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ARS Home » Pacific West Area » Riverside, California » Agricultural Water Efficiency and Salinity Research Unit » Research » Research Project #431929

Research Project: Identifying, Quantifying and Tracking Microbial Contaminants, Antibiotics and Antibiotic Resistance Genes in Order to Protect Food and Water Supplies

Location: Agricultural Water Efficiency and Salinity Research Unit

2020 Annual Report

The overall goal of the project is to develop improved understandings and new tools for the protection of food and water supplies from contamination by ARBs and ARGs associated with fecal indicator bacteria (FIB), and ARGs from CAFOs, WWTPs effluent, and urban runoff. Research Tasks – Three tasks crosscut the research objectives creating a subtask matrix. The subtasks are listed under each corresponding objective. Task I: Mechanistic studies of conjugation - Mechanistically study and model the transport, retention, and release of NRB, ARB containing ARGs in the presence of various environmental stressors under different physicochemical conditions at the laboratory scale. Task II: Runoff Studies with sediment from the SAR Watershed - Investigate factors that influence the development, spread, and mitigation of ARB, ARGs, and pathogenic E. coli and Salmonella in sediment/runoff water from the SAR watershed. Task III: Root zone transport and uptake studies - Investigate the influence of environmental stressors on the development, spread, and mitigation of ARB and ARGs in the root zone and in food crops. Objective 1: Identify and quantify microbial contaminants, antibiotics and antibiotic resistance genes, and develop methods and tools for tracking their transport and fate. Subtask Ia. Identification of environmental conditions and stressors concentrations that promote HGT and the transport of ARB in idealized systems. Subtask Ib. Create models to simulate the transport and fate of ARB and HGT. Subtask IIa. Identification of environmental conditions and stressors concentrations that promote HGT and the transport of ARB in runoff water. Subtask IIb. Apply models to simulate the transport and fate of ARB and HGT. Subtask IIIa. Identification of environmental conditions and stressors concentrations that promote HGT and the transport of ARB in the root zone and in food crops. Subtask IIIb. Apply models to simulate the transport and fate of aRB and HGT. Objective 2: Evaluation of metagenomics and culture methods to identify specific pathogens, antibiotics, ARGs and their mechanisms of transfer (e.g., horizontal gene transfer (HGT)) in the environment from contamination sources to water, food, and humans. Subtask Ic. Development of procedures to quantitatively study HGR under idealized systems. Subtask IIc. Isolation, identification, and quantification of ARGs in indicator microbes, pathogens, and the microbial community in runoff water and natural sediment. Subtask IIIc. Isolation, identification, and quantification of aRGs in the root zone and food crops. Objective 3: Evaluation of effective methods and practices to protect crops often eaten raw from antibiotics, antibiotic resistance genes, and pathogen contamination. Subtask Id. Models developed in Task I will be used in Task II and II to simulate HGT and ARB in runoff water and the root zone. Subtask IId. Develop strategies to manage ARB and HGT in runoff water and sediment that is used to irrigate crops. Subtask IIId. Develop strategies to manage ARB and HGT in the root zone.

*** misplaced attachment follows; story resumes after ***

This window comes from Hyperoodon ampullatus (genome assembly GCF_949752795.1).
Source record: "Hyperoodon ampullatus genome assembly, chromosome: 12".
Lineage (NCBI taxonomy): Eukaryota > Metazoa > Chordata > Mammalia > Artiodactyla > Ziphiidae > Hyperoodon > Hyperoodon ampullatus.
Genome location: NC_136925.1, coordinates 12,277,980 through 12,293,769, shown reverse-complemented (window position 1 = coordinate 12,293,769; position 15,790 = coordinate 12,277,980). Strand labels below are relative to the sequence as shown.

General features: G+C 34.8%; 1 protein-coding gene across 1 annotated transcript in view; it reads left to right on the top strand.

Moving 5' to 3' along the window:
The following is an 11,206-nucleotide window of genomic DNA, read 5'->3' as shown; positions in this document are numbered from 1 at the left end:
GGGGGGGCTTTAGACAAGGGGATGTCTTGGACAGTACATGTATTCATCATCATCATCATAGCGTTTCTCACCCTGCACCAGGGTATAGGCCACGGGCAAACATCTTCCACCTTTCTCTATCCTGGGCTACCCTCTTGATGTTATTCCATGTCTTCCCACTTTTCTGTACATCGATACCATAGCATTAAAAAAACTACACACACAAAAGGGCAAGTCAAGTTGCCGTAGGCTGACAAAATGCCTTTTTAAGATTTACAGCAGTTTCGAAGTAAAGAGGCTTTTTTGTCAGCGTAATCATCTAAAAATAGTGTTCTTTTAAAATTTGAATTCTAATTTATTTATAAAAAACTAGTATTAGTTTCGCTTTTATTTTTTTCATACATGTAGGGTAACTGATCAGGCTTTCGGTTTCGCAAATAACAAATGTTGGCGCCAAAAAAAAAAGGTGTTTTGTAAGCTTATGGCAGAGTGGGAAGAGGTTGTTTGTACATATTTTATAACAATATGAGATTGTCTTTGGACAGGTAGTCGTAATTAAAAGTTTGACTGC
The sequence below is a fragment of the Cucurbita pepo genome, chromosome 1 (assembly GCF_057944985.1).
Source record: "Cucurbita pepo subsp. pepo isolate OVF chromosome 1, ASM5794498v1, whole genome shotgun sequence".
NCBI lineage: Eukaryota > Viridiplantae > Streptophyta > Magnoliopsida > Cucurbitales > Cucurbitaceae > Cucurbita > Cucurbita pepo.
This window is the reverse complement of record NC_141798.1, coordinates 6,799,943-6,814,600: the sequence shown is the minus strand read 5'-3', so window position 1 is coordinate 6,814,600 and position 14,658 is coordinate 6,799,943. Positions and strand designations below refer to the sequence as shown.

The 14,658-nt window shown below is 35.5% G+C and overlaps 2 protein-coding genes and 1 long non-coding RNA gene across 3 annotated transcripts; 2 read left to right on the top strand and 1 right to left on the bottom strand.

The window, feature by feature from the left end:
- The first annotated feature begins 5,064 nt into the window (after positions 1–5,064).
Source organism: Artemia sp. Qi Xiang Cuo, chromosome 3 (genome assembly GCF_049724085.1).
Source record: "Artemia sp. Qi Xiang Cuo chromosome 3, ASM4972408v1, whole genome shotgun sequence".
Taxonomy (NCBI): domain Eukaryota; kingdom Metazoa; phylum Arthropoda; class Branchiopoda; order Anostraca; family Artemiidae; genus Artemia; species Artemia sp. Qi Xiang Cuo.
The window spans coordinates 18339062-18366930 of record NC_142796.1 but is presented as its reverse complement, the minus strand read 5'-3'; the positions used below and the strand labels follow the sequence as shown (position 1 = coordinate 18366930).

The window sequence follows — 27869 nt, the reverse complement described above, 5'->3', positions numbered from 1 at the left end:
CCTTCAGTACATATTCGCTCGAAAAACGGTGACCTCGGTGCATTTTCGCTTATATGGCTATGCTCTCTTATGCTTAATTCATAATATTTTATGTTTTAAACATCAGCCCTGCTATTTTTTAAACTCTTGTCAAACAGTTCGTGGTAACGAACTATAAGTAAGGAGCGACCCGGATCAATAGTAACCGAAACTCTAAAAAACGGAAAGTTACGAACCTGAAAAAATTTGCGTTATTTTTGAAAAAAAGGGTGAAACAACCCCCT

Mechanistical studies (batch and column, runoff chamber, and lysimeter scales) will be conducted to investigate the influence of environmental factors and stressors (heavy metals and biocidal organics) on the development and migration of ARB, ARGs, and gene transfer between indicator microorganisms and pathogenic bacteria in soils, recharge water, sediments, runoff water, the root zone, and food crops. New mathematical modeling tools to better understand and simulate the transport, fate, and transfer of ARBs/ARGs will be developed. Furthermore, state-of-the-art detection protocols will be implemented to quantify the types, amounts and distribution of ARB and ARGs.

Progress Report
In support of Objective 2, batch experiments examining conjugation dynamics in growing and non-growing E. coli cultures were completed. These experiments found that E. coli only conjugate after they have finished growing and before they transition to a non-growing phase. Batch studies in sediment microcosms found that conjugation is severely restricted in this environment because the larger surface area of sand particles relative to the size of bacteria results in donor and recipient bacteria colonizing the particle at distances that are too great for conjugation to occur. A computer model was developed to model conjugation in E. coli under growing and non-growing conditions taking into account non clonal growth and accurately describing the observed behavior. Experiments are now examining conjugation dynamics in the rhizosphere and the physiochemical conditions that allow for conjugation to occur on biological surfaces such as roots, which have been shown to concentrate bacteria in agricultural soils relative to bulk sediment. Under Objective 3, a greenhouse study was conducted to understand the risk of dissemination of antibiotic compounds and antibiotic resistance determinants from treated wastewater in the soil–plant–earthworm gut continuum. Radish and spinach (vegetables typically eaten raw and representing those with below- and above-ground edible portions, respectively) were used for the study. Four antibiotics and other compounds of emerging concern were identified from the treated wastewater. Quantification of these compounds and antibiotic resistance genes from soil, roots, leaf, and earthworm is in progress.